The Hidden Truth About Online Advertising Revenues
author/source: Miles Galliford
At SubHub, we are frequently asked the question:
“Why should we charge for access to our content when we can give it away for free and sell advertising space on the pages?”
Our answer is always the same.
“If you can make as much money giving your content away for free and selling advertising space against it as you could make from running a subscription website, then go the free route. It is simpler”.
However, 90% of specialist information publishers will never make as much from advertising revenues as they can from subscriptions. These are the reasons why.
Reason #1 – We Only Hear About the Headline Advertising Figures
Anyone vaguely involved with the internet will frequently see figures being quoted about the size of the online advertising market and how quickly it is growing. But rarely do we see a breakdown of how these revenues are distributed. So here it is:
- 72% of all online advertising revenues go to just 10 companies
- 95% of all online advertising revenues go to just 50 companies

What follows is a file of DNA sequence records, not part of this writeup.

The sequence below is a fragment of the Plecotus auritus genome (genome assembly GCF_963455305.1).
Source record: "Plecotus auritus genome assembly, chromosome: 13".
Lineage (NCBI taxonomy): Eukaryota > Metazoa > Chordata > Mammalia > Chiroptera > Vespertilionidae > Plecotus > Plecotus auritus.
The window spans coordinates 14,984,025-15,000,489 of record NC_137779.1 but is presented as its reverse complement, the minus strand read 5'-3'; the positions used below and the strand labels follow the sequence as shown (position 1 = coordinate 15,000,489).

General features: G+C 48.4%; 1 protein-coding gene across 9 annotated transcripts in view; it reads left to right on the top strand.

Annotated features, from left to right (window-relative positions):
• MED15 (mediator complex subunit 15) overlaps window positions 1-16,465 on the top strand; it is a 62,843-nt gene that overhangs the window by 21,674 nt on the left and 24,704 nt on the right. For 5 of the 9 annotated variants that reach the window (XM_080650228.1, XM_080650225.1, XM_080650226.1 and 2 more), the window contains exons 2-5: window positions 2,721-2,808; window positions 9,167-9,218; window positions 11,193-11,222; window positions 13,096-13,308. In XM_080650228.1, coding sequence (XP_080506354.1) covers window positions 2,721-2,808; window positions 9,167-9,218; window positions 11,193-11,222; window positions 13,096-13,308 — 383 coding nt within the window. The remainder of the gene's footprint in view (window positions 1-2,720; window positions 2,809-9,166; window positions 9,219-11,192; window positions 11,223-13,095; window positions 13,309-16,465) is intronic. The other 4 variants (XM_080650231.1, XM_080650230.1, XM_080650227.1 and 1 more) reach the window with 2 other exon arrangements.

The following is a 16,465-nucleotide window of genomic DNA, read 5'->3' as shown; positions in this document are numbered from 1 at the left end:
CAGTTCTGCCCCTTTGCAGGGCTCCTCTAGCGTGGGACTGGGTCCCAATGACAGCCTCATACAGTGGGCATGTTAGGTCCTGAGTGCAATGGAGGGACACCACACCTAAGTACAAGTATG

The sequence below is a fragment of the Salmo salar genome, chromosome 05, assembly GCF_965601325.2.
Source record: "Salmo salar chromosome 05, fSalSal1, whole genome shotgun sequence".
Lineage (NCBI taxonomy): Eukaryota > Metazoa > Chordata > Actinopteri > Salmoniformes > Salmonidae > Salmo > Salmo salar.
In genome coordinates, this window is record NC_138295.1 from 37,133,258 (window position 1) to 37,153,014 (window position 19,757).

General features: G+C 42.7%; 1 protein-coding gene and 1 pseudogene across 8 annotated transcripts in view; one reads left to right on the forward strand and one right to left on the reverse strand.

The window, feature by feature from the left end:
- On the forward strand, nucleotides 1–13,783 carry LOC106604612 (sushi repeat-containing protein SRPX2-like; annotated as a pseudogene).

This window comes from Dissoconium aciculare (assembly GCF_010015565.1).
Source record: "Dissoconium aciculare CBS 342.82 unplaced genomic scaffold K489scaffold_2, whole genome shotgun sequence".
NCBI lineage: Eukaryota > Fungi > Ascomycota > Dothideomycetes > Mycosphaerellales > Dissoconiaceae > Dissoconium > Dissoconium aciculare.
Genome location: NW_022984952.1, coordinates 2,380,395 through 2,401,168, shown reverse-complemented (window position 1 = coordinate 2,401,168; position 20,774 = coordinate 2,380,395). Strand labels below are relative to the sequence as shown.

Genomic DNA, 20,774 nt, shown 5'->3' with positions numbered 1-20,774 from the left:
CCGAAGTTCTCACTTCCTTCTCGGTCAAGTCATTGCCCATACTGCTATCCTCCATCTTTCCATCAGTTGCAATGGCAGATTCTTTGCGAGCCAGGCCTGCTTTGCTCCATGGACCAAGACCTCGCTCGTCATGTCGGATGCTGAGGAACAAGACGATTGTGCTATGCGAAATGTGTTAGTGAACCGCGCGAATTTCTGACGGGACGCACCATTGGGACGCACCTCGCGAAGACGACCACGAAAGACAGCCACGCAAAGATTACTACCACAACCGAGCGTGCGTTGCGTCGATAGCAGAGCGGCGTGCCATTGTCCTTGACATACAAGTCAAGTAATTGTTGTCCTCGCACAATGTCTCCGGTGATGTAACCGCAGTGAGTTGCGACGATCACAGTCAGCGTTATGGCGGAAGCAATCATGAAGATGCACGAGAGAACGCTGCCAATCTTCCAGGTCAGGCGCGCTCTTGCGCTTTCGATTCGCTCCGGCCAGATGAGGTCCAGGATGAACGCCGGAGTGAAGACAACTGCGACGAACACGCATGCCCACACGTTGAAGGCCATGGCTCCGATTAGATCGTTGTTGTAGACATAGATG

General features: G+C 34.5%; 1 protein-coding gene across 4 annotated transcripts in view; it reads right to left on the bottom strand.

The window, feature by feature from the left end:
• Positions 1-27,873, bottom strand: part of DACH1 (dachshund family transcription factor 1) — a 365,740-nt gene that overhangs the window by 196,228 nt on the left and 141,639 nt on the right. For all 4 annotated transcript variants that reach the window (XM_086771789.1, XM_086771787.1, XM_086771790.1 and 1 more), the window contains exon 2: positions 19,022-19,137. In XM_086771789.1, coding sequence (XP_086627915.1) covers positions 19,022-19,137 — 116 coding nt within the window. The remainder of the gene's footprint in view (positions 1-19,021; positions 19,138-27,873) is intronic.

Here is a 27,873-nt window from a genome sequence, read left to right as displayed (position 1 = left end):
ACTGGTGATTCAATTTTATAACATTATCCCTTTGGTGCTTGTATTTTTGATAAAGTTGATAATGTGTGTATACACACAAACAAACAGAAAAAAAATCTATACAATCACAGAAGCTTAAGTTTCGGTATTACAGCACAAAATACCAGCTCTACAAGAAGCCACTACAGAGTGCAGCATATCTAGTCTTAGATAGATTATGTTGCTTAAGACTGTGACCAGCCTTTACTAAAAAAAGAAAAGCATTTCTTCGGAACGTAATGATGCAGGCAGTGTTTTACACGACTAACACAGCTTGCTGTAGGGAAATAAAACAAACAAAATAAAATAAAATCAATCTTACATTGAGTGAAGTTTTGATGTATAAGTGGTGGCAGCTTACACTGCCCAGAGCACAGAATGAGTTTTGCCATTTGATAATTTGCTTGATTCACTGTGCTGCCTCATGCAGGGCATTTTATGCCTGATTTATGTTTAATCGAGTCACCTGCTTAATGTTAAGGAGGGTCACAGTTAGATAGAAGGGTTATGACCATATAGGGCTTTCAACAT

That leaves just 5% of the remaining revenues being distributed amongst tens of thousands of websites trying to make money from advertising. And amongst this group who have to pick up the scraps off the rich advertisers' tables are many big international publishers. They are taking a big chunk of the remaining 5%!
To put some numbers around these facts:
- In the US, 5% of advertising revenues in 2005 was $625m
- In the UK, 5% of advertising revenues in 2005 was £40m
These are not large figures when you take into account how many websites are trying to get a piece of the action.
Reason #2 – Advertising is Driven by Traffic Volumes
The second reason is, like it or not, online advertising revenues are still largely driven by volumes of visitors to a website. The typical rates are $8/£5 per thousand pageviews (even for Adsense). To make $100,000 or £60,000 in revenue, you would need to be getting over 34,000 pageviews a day on your website.
Successful specialist online publications typically rely on having a low volume of highly interested and loyal readers. This does not suit a volume driven-advertising model.
There are only two ways of making money from content on the web: free with advertising or paid for. Since advertising is volume driven, it does not suit niche sites with low numbers of loyal followers. Therefore, content owners have one alternative and that is to charge for the content. They can do this as one-off downloads or provide access to content on an ongoing basis for a subscription fee.